When it comes to a fork service, the process can slightly change depending on your fork. This next part will tell you the tools required and a shortened process of what happens in a fork service. We are going to be talking about a lower leg service as this is the most common type that is done to keep your shocks working properly.
Before we start, it's important to note that we highly advise leaving a job like this with a professional. Nevertheless, the below should give you a high level idea of what’s involved in suspension service.
Firstly the compression will be tested to ensure you can get your fork back to where it was before, and a note of the rebound is made. Then the air gets released from the fork, and the rebound adjuster is removed. After this has been completed, the mechanic will then proceed to remove the lower legs. This sometimes requires a process called shocking which frees the legs from the bottom, and you have to be very careful when you do this.
After the legs are off, you must remove the foam rings from the fork, and these lubricate the fork when it’s under use. You might need to replace these fully, but if they are in good condition, you could use them again. While it's apart, we recommend replacing them. Now you will want to check the fork seals. If these need replacing, it should be done now.
Next, the rest of the fork is inspected for scratches and anything that might be an issue. The foam rings are then put back in and oiled using the syringe. The grease is added, and then the lower legs are put back on, taking great care that the seals don’t get damaged on the return. Once back together, the correct oil must be added, in the correct quantity, so it doesn’t damage the fork. Then everything else is put back on and torqued together, ready for riding.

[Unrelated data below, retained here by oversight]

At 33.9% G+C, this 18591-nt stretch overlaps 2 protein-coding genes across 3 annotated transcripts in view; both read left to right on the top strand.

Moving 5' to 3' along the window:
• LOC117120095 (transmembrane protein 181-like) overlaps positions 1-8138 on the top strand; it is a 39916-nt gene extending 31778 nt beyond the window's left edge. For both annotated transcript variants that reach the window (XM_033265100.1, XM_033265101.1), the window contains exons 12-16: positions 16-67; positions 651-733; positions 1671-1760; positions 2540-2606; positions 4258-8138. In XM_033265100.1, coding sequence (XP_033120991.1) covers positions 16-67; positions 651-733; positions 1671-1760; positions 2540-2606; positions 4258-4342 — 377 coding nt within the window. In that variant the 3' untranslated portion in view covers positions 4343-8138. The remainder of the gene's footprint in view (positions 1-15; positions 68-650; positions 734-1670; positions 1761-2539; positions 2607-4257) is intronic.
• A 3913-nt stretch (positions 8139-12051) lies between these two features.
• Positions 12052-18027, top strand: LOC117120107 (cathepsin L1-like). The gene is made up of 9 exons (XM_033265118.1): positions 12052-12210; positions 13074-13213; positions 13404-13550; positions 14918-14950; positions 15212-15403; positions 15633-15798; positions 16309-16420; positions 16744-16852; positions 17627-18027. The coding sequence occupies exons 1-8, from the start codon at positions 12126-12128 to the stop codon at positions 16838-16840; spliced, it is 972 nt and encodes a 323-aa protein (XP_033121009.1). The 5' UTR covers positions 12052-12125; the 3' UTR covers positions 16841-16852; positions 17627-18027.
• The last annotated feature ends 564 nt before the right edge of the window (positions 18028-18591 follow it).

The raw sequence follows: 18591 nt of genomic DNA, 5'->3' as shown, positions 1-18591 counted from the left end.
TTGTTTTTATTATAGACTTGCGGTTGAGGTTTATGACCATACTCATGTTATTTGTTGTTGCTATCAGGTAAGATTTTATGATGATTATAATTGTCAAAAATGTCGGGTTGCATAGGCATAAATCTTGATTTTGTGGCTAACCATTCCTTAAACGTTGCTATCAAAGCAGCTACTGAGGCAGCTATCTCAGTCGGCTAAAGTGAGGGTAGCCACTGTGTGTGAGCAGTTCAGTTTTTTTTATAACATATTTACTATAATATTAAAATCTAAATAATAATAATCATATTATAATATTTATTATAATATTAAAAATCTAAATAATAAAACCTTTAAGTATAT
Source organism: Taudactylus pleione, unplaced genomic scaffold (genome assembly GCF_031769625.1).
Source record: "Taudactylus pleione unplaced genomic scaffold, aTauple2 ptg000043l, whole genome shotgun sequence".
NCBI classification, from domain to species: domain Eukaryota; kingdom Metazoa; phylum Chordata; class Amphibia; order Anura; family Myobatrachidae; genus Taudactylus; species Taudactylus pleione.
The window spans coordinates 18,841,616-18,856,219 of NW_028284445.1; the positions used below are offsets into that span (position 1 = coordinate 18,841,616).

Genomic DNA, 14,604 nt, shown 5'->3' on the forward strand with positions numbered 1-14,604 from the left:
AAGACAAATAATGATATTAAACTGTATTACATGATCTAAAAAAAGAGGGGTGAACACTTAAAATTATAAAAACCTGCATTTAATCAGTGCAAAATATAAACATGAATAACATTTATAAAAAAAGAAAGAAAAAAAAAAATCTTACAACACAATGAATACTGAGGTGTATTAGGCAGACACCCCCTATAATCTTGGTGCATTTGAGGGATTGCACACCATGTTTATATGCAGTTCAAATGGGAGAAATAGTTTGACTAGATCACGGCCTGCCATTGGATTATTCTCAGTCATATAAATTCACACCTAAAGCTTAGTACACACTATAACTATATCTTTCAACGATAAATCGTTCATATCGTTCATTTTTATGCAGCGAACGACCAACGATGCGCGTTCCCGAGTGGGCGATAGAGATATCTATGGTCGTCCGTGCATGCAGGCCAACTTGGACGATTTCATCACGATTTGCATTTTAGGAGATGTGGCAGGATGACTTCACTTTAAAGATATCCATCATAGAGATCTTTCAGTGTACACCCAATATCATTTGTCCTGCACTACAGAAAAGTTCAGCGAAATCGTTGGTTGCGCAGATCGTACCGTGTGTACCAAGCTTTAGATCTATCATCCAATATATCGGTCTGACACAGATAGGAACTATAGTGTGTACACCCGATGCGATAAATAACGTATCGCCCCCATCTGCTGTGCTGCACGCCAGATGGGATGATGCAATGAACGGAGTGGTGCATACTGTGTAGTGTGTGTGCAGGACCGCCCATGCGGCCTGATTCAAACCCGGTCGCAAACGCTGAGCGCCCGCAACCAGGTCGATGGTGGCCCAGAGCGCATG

If you have the correct tools and know what you’re looking at, doing it isn’t too bad, but we wouldn’t suggest trying unless you have had some experience. We recommend leaving it to a professional.
It depends on what the manufacturers recommend. Some companies say the lowers every 30 hours and a full service every 125 hours or annually, depending on what comes first. It might be worth trying to get it done at the same time as an mtb service.
Providing you look after them well and service them when required, they can last for a very long time, but it depends on many factors such as where you live, how much you ride, and what fork to give a definite answer.
Unlike components like chains and cassettes, which you can give a rough mileage count to their life with a fork, you actually judge it by the time instead. Some mountain bikers will log the hours in an Mtb maintenance schedule so they can recognize if it needs a service.
There are many brands on the market, such as RockShox and Fox, which cater to a lot of the market and are a couple of the best. But there are many other great suspension manufacturers as well such as: DVO, Cane Creek, Ohlins and MRP.